We actively seek to eradicate all forms of individual and institutionalized discrimination and oppression. We aim to provide students with an equitable experience in complete appreciation of their identities, economic status, and immigration status.

Health & Well-Being

We strive to build and sustain a culture in which our community can thrive in all aspects of life: intellectual, emotional, social, physical, occupational, spiritual and environmental.

Courage & Vulnerability

By learning from our own experiences, educating ourselves on developments in the field, collaborating with our communities, and taking strategic risks, we aim to improve our advising services and the student experience. We are committed to continuous self-reflection, growth, and development.

Academic Opportunities

Student Groups and Organizations

The college provides opportunities for students to be involved in student chapters of professional organizations such as the American Institute of Architects (AIAS) as well as other student groups like the Berkeley Urban Studies Student Association (BUSSA), the Chican@/Latin@ Architecture Student Association (CASA), Global Architecture Brigades, and more. For information regarding  student groups, please see the Getting Involved page of the CED website.

Study Abroad

The College of Environmental Design (CED) encourages all undergraduates in the college to study abroad. Whether students are interested in fulfilling general education requirements, taking courses related to their major/career, or simply living and studying in a country that is of interest to them, CED will work with students to make it happen. For information about study abroad programs, please see the Berkeley Study Abroad website.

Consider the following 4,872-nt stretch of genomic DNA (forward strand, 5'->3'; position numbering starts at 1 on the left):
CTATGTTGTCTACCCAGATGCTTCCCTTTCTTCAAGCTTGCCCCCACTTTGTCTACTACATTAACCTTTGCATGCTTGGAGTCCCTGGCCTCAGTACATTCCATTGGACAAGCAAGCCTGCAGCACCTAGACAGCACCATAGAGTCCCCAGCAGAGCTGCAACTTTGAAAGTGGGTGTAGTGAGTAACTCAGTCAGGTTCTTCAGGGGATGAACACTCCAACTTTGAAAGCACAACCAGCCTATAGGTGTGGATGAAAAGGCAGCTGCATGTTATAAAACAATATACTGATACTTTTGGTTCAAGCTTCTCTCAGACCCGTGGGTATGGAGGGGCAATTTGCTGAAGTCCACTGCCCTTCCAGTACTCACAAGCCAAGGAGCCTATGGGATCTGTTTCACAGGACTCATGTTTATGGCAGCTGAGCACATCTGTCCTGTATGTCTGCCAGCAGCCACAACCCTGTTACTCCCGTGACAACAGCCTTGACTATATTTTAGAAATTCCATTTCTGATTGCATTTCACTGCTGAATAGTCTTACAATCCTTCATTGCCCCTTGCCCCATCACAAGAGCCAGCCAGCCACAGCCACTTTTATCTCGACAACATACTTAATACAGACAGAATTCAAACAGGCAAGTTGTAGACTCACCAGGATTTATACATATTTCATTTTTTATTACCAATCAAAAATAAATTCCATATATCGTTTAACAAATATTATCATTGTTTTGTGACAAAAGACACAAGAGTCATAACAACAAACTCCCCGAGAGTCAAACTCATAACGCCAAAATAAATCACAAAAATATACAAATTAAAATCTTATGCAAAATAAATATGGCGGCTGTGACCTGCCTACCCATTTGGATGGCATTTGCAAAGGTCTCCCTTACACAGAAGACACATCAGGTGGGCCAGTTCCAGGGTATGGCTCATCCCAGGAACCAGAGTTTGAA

CED Career Services

The CED Career Services Center (CSC) offers personalized career counseling, a yearly CED Career Fair, and a wide variety of professional-development workshops on topics such as licensure, internships, and applying for graduate school. For further information, please see the CED Career Services website.

Prizes and Awards

CED offers a number of annual prizes, awards, scholarships, fellowships, and grants to its currently enrolled students. Some of these prizes and awards are college-wide, and some are geared toward students in specific majors. For general information regarding CED prizes and awards, including application instructions and a deadline calendar, please click here.

CED Events and Exhibits Calendar

CED and Wurster Hall is home to a variety of events, lectures, and exhibitions that welcome professors, professionals, and friends to the college to discuss and celebrate the community and professions. Through events and media, CED is constantly creating ways to keep the college connected and up-to-date. To view this calendar, please click here.

CED on Facebook

CED Lecture Series

The Departments of Architecture, City and Regional Planning, and Landscape Architecture and Environmental Planning each sponsor lecture series which offers students the opportunity to hear internationally-acclaimed speakers. These speakers often also participate in classes and seminars as part of their visit to campus. For a schedule of speakers and events in these lecture series, please see the CED website.